Published on August 26th, 2013 | by Amy Jane Helmericks
Words Are Powerful, But Sometimes They Aren’t Enough
“Mommy, can you give me words for my emotions?”
Natasha, my 10-year-old was having a rough night, emotionally—10:30 p.m. (WAY past bedtime), and she was still keyed up.
I was having a rough night, too: Daddy out of town, chickens and rabbits still to water before bed, eight goats expecting hay, and three of those insistently reminding me they wanted to be milked, too.
And don’t get me started on the dog, cat, and two parakeets’ noise calling for my attention in our little (under-1000-square-foot) house.
“Try on your own, at first,” I said, my voice a little tight with keeping such a grip on my tension. “I’ll be able to talk while I’m sitting still to milk.”
But no fairy dust was hidden in the hay dust.
I returned to the house with no more ideas than when I had left. Natasha was standing in the center of our crazy-cluttered living room, waiting, watching me expectantly.
I had nothing to offer her. Me, with all my words and practice and a lifetime more experience with pain than her. I could only shrug and feel helpless.
I suggested she think on the stories she knows, to consider those practice, and to trust the match she can feel between her emotions and something in that story. To try out those words.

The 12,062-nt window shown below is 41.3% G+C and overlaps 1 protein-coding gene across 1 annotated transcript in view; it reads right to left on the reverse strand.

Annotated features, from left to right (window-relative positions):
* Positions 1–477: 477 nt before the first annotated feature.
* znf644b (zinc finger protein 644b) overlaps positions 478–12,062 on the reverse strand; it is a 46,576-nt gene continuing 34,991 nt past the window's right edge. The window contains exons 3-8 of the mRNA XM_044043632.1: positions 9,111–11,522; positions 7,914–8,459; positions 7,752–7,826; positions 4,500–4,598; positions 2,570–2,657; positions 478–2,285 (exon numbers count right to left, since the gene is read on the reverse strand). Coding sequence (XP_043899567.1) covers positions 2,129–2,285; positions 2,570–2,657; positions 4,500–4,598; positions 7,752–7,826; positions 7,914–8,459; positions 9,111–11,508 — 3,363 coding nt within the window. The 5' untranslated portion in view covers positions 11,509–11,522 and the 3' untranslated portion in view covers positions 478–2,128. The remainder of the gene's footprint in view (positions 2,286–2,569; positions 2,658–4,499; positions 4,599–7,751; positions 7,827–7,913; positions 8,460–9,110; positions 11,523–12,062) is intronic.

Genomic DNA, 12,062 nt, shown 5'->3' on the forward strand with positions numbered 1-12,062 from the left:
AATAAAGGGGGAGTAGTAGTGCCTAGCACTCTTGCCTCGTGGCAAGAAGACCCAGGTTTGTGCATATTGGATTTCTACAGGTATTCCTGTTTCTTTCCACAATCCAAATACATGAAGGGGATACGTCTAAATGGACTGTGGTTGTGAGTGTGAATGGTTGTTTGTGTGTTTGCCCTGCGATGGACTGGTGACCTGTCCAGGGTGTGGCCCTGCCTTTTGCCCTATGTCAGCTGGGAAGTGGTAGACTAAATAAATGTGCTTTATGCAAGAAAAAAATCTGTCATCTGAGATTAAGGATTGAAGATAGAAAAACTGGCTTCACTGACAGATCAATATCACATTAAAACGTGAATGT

She nodded and kept whispering about her frustration and lost-ness in this breathy voice that only made me more frustrated. She really wanted me to explain these emotions to her. Make her feel right again, but she couldn’t even actually voice her desire as she begged me to tell her how she felt.
I thought of an image from my own (unpublished) novel.
The prince asks a young soldier to save him from the mass of angry people chasing him. The soldier almost laughs at his prince. “How do you expect one man to turn back a mob?”
There is a childlike faith in such a request. There is a hope and even admiration in the question.
But it is misplaced.
“I really can’t explain your emotion,” I told Natasha at last, and my tension over her neediness finally dissolved as I let go of a boulder I couldn’t lift.
“I can’t even explain all of mine,” I admitted. “All I know is that all of them are important. All the emotions mean something and have a job. Try feeling them for a little while before running away or hating them. Maybe they won’t be so scary if you give yourself a minute or two to try them on. You don’t need to keep holding onto them forever.”
She wasn’t any more interested in returning to bed but seemed resigned to the inevitability of process.
Words do so much to ease the way, I forget sometimes that they aren’t a detour route from the actual work of living.